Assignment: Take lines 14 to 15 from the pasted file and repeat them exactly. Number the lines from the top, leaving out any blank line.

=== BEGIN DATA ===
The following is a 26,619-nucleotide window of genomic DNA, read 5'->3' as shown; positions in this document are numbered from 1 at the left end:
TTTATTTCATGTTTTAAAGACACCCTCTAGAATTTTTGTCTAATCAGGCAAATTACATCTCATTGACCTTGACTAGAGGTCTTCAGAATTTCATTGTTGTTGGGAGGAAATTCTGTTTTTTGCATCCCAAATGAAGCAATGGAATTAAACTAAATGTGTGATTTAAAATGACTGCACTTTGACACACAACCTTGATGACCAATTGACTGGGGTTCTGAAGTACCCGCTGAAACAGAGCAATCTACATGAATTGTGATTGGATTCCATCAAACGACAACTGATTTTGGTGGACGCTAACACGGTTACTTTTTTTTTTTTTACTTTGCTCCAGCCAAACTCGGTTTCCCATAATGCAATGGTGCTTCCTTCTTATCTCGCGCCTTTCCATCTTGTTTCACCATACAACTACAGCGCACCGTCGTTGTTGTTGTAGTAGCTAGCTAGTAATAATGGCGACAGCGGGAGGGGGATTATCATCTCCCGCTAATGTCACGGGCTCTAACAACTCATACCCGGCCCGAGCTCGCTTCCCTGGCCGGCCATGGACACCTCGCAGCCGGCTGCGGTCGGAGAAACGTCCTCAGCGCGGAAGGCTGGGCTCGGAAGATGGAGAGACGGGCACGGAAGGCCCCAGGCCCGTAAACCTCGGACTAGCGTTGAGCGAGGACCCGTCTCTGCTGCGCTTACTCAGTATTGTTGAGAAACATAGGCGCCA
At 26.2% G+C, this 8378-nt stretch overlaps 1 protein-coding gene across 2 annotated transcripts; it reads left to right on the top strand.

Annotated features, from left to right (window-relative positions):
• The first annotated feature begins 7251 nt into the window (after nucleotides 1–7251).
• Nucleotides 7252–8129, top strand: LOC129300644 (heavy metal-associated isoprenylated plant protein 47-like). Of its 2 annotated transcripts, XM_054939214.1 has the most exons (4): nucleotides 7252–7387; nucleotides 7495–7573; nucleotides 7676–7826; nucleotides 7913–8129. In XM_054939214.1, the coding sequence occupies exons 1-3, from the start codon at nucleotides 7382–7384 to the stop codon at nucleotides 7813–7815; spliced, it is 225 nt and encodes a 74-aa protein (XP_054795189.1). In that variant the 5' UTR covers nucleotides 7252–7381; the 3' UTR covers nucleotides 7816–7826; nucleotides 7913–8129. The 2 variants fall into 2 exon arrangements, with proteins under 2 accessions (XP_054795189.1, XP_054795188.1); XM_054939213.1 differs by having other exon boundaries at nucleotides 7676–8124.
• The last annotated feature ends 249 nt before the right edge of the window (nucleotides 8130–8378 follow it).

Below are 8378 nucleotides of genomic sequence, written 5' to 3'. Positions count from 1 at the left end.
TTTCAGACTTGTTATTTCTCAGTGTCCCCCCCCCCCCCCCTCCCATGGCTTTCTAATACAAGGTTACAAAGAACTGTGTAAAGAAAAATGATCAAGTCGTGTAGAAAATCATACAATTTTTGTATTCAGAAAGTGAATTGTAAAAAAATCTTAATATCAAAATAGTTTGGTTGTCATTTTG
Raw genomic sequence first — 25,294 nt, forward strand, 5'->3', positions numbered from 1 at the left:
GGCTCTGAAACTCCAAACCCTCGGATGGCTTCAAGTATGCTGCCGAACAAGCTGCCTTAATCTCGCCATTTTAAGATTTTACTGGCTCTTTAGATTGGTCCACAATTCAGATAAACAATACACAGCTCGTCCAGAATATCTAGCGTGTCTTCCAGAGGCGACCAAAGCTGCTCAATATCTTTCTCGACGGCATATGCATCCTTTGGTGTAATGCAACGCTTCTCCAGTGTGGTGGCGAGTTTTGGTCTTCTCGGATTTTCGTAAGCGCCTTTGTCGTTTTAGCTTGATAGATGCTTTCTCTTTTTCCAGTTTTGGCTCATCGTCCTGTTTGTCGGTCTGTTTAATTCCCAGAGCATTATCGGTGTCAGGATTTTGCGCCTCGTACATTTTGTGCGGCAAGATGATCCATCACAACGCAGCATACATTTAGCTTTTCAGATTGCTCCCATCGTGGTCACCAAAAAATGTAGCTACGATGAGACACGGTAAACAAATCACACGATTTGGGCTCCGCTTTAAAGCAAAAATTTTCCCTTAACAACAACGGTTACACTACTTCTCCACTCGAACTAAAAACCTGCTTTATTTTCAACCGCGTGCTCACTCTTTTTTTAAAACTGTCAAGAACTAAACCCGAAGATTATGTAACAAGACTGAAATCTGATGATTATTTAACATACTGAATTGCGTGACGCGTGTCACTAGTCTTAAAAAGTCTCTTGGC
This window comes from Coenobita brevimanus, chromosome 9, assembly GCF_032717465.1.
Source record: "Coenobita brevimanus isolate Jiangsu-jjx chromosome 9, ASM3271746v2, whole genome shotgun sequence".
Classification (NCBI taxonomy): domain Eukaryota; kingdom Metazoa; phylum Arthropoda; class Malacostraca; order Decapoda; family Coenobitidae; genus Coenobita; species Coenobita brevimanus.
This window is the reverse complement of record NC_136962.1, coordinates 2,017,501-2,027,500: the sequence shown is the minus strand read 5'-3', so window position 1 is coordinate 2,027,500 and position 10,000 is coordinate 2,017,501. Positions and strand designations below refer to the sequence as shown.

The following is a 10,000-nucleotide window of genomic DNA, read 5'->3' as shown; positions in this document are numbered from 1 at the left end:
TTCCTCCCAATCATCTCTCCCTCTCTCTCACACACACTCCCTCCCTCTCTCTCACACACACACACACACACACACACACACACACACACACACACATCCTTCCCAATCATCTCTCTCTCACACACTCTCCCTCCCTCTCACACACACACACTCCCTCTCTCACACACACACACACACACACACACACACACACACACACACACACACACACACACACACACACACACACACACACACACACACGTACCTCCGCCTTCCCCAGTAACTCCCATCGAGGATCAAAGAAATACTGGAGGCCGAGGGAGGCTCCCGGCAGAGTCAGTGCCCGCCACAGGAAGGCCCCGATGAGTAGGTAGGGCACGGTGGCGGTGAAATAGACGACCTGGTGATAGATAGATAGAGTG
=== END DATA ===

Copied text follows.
Classification (NCBI taxonomy): domain Eukaryota; kingdom Metazoa; phylum Arthropoda; class Malacostraca; order Decapoda; family Coenobitidae; genus Coenobita; species Coenobita brevimanus.
This window is the reverse complement of record NC_136962.1, coordinates 2,017,501-2,027,500: the sequence shown is the minus strand read 5'-3', so window position 1 is coordinate 2,027,500 and position 10,000 is coordinate 2,017,501. Positions and strand designations below refer to the sequence as shown.